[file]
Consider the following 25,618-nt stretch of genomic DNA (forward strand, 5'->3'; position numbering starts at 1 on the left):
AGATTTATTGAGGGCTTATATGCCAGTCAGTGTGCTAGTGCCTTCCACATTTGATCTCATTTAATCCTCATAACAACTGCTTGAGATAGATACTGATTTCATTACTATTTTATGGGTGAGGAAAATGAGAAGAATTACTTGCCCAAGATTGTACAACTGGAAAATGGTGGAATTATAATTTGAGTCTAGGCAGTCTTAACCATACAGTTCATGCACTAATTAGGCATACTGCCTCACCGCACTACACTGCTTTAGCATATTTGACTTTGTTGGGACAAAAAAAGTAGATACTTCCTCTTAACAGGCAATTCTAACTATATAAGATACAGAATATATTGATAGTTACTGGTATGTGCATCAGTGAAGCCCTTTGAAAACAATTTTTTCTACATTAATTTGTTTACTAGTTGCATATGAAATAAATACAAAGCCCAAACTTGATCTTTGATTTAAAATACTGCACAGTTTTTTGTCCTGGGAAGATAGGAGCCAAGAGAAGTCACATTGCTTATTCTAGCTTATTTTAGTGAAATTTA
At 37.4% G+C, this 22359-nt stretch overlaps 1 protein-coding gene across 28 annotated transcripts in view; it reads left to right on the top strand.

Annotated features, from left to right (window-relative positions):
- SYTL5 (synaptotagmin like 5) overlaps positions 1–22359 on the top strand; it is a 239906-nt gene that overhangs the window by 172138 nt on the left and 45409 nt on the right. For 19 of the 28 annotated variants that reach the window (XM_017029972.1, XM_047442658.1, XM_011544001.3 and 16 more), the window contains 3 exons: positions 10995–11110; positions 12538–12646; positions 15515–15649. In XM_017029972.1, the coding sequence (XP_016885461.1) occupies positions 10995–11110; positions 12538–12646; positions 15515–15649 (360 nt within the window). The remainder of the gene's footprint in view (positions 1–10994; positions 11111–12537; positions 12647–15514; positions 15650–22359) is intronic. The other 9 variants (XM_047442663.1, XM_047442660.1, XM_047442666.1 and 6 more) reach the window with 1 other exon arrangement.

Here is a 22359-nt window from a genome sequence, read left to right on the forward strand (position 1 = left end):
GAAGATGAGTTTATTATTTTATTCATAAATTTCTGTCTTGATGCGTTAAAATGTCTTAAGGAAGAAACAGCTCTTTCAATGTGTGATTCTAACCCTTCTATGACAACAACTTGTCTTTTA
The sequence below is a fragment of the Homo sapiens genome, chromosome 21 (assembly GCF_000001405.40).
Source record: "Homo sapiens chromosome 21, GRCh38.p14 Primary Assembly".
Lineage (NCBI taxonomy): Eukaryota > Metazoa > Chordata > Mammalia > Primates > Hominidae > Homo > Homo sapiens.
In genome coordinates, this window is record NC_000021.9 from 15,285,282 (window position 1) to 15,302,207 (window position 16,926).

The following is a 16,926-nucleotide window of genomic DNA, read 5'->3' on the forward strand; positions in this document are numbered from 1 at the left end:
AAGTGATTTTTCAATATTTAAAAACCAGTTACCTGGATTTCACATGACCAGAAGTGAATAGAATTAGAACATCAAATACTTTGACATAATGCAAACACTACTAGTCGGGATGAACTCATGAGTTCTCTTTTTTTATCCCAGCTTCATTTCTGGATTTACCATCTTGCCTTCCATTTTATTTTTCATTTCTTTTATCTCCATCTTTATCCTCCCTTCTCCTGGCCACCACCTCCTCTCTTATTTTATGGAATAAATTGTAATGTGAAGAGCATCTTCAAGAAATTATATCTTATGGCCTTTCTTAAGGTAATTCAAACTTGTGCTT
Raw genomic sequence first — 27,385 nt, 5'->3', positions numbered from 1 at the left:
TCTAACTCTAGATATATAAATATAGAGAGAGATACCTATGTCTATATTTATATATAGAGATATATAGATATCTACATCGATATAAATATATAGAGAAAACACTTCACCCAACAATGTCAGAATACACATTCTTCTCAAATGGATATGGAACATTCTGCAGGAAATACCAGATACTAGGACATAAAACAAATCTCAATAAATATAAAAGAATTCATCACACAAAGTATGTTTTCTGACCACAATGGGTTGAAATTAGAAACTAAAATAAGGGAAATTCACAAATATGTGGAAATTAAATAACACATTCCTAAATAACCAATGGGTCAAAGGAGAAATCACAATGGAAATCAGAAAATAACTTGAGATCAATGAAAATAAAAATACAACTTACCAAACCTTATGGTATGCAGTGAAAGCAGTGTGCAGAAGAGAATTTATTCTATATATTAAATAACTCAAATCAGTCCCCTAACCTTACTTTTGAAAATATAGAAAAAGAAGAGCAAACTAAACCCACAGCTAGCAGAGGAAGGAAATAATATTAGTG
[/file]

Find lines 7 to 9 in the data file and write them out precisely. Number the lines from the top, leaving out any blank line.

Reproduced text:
GAAGATGAGTTTATTATTTTATTCATAAATTTCTGTCTTGATGCGTTAAAATGTCTTAAGGAAGAAACAGCTCTTTCAATGTGTGATTCTAACCCTTCTATGACAACAACTTGTCTTTTA
The sequence below is a fragment of the Homo sapiens genome, chromosome 21 (assembly GCF_000001405.40).
Source record: "Homo sapiens chromosome 21, GRCh38.p14 Primary Assembly".